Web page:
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Finland 2022

Protests blocking streets were regularly dispersed. Climate action was insufficient. A new law on sexual violence was enacted and reform of the law on legal gender recognition was presented to parliament. Legislation allowing the hindrance of the right to seek asylum was adopted. A bill protecting the rights of the Sámi people was introduced.

Freedom of assembly

Police regularly dispersed demonstrations blocking streets and disrupting traffic, failing to recognize that these acts of civil disobedience should not be dispersed purely because they caused disruption. There was a lack of training and guidance about policing protests. In August, Stockholm police detained and deported six Finnish climate activists on their way to join a peaceful climate action, allegedly based on vague information from the Finnish police.1

Failure to tackle climate crisis

In July, Finland amended the Climate Change Act, setting a target to achieve carbon neutrality by 2035. Concerns were raised about the adequacy of planned measures and resources for their implementation.2

Violence against women and girls

In June, new legislation amended the definition of rape to align with human rights standards, based on lack of consent assessed in the surrounding circumstances. In certain cases, when there is abuse of a position of authority, the crime continues to be defined as sexual abuse not rape.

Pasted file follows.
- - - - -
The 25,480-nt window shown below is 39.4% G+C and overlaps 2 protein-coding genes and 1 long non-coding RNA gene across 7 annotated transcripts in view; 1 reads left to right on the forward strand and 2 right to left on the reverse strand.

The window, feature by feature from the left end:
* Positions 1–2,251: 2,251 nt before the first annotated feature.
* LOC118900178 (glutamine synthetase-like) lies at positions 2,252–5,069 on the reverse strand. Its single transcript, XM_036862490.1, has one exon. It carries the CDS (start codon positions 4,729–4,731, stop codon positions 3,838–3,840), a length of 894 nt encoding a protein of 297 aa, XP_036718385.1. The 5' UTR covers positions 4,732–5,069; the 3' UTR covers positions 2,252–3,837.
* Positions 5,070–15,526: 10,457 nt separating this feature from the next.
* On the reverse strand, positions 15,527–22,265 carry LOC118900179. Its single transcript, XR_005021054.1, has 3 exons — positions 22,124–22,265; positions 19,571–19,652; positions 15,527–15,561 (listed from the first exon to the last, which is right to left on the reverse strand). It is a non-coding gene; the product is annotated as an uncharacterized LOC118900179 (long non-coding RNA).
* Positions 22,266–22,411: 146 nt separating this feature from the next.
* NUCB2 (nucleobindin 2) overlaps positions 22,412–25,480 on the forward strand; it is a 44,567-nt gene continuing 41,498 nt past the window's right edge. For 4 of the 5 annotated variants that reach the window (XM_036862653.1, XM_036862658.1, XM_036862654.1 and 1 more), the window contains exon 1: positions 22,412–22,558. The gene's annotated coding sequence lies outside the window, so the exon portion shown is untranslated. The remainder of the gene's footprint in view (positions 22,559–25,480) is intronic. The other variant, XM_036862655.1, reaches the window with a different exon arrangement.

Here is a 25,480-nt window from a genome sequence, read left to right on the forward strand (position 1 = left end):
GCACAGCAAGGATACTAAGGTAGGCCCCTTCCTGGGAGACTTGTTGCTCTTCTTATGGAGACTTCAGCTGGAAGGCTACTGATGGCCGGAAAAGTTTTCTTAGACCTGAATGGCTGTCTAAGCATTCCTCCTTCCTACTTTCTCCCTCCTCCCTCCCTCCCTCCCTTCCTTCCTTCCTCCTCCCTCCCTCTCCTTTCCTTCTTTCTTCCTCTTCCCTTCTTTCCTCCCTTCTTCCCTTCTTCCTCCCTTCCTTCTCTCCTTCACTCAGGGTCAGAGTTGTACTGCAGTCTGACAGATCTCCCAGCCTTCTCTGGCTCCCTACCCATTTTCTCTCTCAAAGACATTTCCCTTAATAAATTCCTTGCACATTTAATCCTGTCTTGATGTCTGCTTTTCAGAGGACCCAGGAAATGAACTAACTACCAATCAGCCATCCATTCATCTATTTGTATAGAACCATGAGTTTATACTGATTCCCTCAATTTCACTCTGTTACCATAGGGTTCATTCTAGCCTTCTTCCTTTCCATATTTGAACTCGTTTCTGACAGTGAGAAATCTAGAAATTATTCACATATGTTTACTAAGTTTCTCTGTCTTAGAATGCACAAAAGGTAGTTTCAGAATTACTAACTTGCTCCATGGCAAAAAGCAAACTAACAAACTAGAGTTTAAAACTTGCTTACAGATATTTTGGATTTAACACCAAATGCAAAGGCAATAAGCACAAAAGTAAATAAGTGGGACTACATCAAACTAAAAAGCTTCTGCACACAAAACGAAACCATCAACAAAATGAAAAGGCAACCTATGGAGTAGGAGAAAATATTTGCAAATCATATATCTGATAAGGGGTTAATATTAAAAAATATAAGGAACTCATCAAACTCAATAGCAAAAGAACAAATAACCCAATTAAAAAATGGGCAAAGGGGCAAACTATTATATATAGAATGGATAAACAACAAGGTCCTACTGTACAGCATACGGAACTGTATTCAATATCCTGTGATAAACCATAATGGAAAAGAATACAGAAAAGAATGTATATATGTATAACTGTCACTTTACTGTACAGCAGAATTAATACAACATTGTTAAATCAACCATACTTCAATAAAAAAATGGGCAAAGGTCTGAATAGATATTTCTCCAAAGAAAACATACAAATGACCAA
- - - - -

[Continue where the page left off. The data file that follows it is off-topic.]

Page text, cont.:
New sexual assault support centres were established, bringing the total to 21.3

LGBTI people’s rights

In September, the government introduced a bill to make legal gender recognition available to adults upon written application. While the new law would abolish the requirements of forced infertility and psychiatric diagnosis, it would introduce a mandatory period of reflection for applicants and would not include a gender recognition system for minors.

Refugees’ and migrants’ rights

In July, amendments to the Border Guard Act enabled the reception of asylum applications to be centralized at a separately designated crossing point, meaning that the eastern border with Russia could be closed to asylum seekers. The amendments included the possibility of building barriers in the border zone and the government started building a fence along parts of the eastern border. This could impede asylum seekers’ access to territory to apply for international protection and result in forced returns in violation of the principle of non-refoulement. In June, the government presented a bill introducing border procedures that included holding asylum seekers in supervised facilities at the border, from which they would not be allowed to leave. This would severely limit their freedom of movement, amounting to de facto detention.

During the year, over 45,000 temporary protection permits were granted to people fleeing conflict in Ukraine. Protection was granted to all Ukrainians irrespective of their time of arrival.

Indigenous people’s rights

In November, the government introduced a bill to reform the Act on the Sámi Parliament to enhance the protection of the rights of Sámi people.

  1. “Open letter to the Stockholm Police by Amnesty International Finnish and Swedish sections”, 31 August (Finnish and Swedish only)
  2. Finland: Time to Address Remaining Gaps in Human Rights Protection: Amnesty International Submission for the 41st Session of the UPR Working Group, 7-18 November 2022, 31 March
  3. Finland: Submission to the UN Committee on the Elimination of Discrimination against Women: 83rd session, 10-28 October 2022, 27 September